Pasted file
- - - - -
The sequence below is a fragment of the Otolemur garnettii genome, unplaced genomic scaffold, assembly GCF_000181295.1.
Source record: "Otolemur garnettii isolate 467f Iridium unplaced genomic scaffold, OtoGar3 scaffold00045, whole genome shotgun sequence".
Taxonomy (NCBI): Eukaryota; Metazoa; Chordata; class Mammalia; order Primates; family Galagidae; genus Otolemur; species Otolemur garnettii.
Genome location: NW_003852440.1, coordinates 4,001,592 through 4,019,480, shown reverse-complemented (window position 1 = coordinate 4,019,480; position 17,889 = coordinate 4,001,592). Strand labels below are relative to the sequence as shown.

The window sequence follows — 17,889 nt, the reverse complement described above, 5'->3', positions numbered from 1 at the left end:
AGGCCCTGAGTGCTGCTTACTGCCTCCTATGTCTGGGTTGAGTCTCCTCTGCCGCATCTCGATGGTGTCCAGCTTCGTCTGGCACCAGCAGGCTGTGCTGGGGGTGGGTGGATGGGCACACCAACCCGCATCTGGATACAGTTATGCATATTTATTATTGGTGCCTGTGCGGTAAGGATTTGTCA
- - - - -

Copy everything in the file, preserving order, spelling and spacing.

The sequence below is a fragment of the Otolemur garnettii genome, unplaced genomic scaffold, assembly GCF_000181295.1.
Source record: "Otolemur garnettii isolate 467f Iridium unplaced genomic scaffold, OtoGar3 scaffold00045, whole genome shotgun sequence".
Taxonomy (NCBI): Eukaryota; Metazoa; Chordata; class Mammalia; order Primates; family Galagidae; genus Otolemur; species Otolemur garnettii.
Genome location: NW_003852440.1, coordinates 4,001,592 through 4,019,480, shown reverse-complemented (window position 1 = coordinate 4,019,480; position 17,889 = coordinate 4,001,592). Strand labels below are relative to the sequence as shown.

The window sequence follows — 17,889 nt, the reverse complement described above, 5'->3', positions numbered from 1 at the left end:
AGGCCCTGAGTGCTGCTTACTGCCTCCTATGTCTGGGTTGAGTCTCCTCTGCCGCATCTCGATGGTGTCCAGCTTCGTCTGGCACCAGCAGGCTGTGCTGGGGGTGGGTGGATGGGCACACCAACCCGCATCTGGATACAGTTATGCATATTTATTATTGGTGCCTGTGCGGTAAGGATTTGTCA